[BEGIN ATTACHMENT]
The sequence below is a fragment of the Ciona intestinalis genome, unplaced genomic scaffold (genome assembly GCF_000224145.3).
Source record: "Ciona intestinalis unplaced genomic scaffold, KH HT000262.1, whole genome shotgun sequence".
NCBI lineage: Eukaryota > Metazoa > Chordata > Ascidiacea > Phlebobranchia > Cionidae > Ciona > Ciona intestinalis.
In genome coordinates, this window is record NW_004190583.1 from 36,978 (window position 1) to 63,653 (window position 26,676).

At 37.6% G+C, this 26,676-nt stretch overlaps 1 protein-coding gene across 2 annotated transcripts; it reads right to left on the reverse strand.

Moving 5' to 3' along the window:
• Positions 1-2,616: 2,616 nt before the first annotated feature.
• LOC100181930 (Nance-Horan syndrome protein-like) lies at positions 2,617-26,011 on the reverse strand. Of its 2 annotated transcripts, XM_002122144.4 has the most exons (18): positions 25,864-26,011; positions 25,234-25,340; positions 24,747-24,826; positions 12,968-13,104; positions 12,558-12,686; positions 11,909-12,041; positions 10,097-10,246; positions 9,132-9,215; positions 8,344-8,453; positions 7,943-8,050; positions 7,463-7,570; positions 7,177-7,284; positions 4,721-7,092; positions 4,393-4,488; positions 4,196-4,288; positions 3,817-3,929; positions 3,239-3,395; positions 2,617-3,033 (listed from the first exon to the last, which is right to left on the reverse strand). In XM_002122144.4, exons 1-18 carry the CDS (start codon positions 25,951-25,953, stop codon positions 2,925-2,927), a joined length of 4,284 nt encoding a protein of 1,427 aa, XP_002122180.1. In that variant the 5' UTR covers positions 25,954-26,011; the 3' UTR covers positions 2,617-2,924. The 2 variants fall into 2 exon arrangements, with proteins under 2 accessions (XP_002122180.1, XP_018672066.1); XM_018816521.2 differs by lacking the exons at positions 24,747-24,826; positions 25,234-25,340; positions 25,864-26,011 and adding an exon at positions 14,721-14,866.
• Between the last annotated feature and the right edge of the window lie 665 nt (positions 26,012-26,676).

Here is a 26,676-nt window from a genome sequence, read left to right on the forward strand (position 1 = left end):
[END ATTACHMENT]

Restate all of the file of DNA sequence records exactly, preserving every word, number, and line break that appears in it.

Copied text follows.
The sequence below is a fragment of the Ciona intestinalis genome, unplaced genomic scaffold (genome assembly GCF_000224145.3).
Source record: "Ciona intestinalis unplaced genomic scaffold, KH HT000262.1, whole genome shotgun sequence".
NCBI lineage: Eukaryota > Metazoa > Chordata > Ascidiacea > Phlebobranchia > Cionidae > Ciona > Ciona intestinalis.
In genome coordinates, this window is record NW_004190583.1 from 36,978 (window position 1) to 63,653 (window position 26,676).

At 37.6% G+C, this 26,676-nt stretch overlaps 1 protein-coding gene across 2 annotated transcripts; it reads right to left on the reverse strand.

Moving 5' to 3' along the window:
• Positions 1-2,616: 2,616 nt before the first annotated feature.
• LOC100181930 (Nance-Horan syndrome protein-like) lies at positions 2,617-26,011 on the reverse strand. Of its 2 annotated transcripts, XM_002122144.4 has the most exons (18): positions 25,864-26,011; positions 25,234-25,340; positions 24,747-24,826; positions 12,968-13,104; positions 12,558-12,686; positions 11,909-12,041; positions 10,097-10,246; positions 9,132-9,215; positions 8,344-8,453; positions 7,943-8,050; positions 7,463-7,570; positions 7,177-7,284; positions 4,721-7,092; positions 4,393-4,488; positions 4,196-4,288; positions 3,817-3,929; positions 3,239-3,395; positions 2,617-3,033 (listed from the first exon to the last, which is right to left on the reverse strand). In XM_002122144.4, exons 1-18 carry the CDS (start codon positions 25,951-25,953, stop codon positions 2,925-2,927), a joined length of 4,284 nt encoding a protein of 1,427 aa, XP_002122180.1. In that variant the 5' UTR covers positions 25,954-26,011; the 3' UTR covers positions 2,617-2,924. The 2 variants fall into 2 exon arrangements, with proteins under 2 accessions (XP_002122180.1, XP_018672066.1); XM_018816521.2 differs by lacking the exons at positions 24,747-24,826; positions 25,234-25,340; positions 25,864-26,011 and adding an exon at positions 14,721-14,866.
• Between the last annotated feature and the right edge of the window lie 665 nt (positions 26,012-26,676).

Here is a 26,676-nt window from a genome sequence, read left to right on the forward strand (position 1 = left end):